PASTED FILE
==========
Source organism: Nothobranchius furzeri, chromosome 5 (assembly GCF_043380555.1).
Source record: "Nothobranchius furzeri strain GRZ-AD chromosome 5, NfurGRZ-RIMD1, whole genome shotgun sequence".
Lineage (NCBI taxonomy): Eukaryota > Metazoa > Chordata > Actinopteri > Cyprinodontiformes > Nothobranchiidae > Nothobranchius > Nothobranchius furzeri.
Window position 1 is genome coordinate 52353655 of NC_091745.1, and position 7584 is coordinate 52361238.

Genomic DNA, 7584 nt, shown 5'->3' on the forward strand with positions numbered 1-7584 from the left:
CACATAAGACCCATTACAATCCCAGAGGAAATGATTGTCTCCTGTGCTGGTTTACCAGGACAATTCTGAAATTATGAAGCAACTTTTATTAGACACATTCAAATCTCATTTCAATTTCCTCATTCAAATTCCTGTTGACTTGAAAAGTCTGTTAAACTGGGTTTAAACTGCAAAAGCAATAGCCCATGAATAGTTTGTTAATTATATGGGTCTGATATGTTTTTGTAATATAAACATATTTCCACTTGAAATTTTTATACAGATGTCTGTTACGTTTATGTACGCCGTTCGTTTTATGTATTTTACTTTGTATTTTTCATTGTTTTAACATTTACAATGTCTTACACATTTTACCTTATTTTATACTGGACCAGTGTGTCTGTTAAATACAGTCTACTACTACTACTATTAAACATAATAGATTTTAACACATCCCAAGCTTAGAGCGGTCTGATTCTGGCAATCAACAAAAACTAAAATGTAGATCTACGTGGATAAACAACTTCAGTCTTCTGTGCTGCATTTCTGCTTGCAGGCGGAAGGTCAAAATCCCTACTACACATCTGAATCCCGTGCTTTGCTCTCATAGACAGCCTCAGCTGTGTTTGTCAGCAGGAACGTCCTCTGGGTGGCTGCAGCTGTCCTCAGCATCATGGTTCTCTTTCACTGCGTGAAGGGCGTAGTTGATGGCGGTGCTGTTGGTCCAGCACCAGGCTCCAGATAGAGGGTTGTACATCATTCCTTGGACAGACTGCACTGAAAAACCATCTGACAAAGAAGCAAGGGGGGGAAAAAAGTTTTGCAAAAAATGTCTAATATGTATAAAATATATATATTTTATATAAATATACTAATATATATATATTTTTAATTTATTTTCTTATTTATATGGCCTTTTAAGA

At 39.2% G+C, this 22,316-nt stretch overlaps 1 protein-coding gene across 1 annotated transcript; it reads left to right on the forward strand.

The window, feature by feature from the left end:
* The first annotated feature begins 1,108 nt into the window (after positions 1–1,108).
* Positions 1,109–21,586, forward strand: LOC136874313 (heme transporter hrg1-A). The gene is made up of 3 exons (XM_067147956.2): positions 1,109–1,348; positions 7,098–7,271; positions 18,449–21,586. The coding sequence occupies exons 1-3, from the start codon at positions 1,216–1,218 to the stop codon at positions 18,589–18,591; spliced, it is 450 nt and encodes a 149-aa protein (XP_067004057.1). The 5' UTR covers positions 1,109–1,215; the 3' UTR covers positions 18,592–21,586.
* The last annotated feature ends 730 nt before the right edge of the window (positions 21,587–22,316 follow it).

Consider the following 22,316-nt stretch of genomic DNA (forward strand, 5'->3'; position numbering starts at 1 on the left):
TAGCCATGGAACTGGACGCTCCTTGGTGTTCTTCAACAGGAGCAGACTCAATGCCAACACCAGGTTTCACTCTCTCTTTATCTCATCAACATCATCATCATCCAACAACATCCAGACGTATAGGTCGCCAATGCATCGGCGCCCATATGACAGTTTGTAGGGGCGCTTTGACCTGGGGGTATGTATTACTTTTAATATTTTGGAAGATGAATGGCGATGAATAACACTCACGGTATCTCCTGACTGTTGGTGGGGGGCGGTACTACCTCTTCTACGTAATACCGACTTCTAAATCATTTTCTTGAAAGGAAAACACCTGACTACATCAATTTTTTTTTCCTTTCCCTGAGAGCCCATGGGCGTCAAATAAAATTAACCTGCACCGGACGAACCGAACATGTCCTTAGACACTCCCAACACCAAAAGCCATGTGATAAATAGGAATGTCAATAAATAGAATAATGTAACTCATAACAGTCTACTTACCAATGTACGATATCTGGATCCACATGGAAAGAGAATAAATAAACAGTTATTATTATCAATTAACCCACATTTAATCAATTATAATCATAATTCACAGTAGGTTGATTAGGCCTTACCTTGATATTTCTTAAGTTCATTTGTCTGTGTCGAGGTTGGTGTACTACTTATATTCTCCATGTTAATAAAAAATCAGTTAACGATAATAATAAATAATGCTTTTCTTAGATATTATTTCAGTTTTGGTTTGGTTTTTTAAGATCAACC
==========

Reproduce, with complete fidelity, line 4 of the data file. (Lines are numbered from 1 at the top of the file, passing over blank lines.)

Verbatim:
Window position 1 is genome coordinate 52353655 of NC_091745.1, and position 7584 is coordinate 52361238.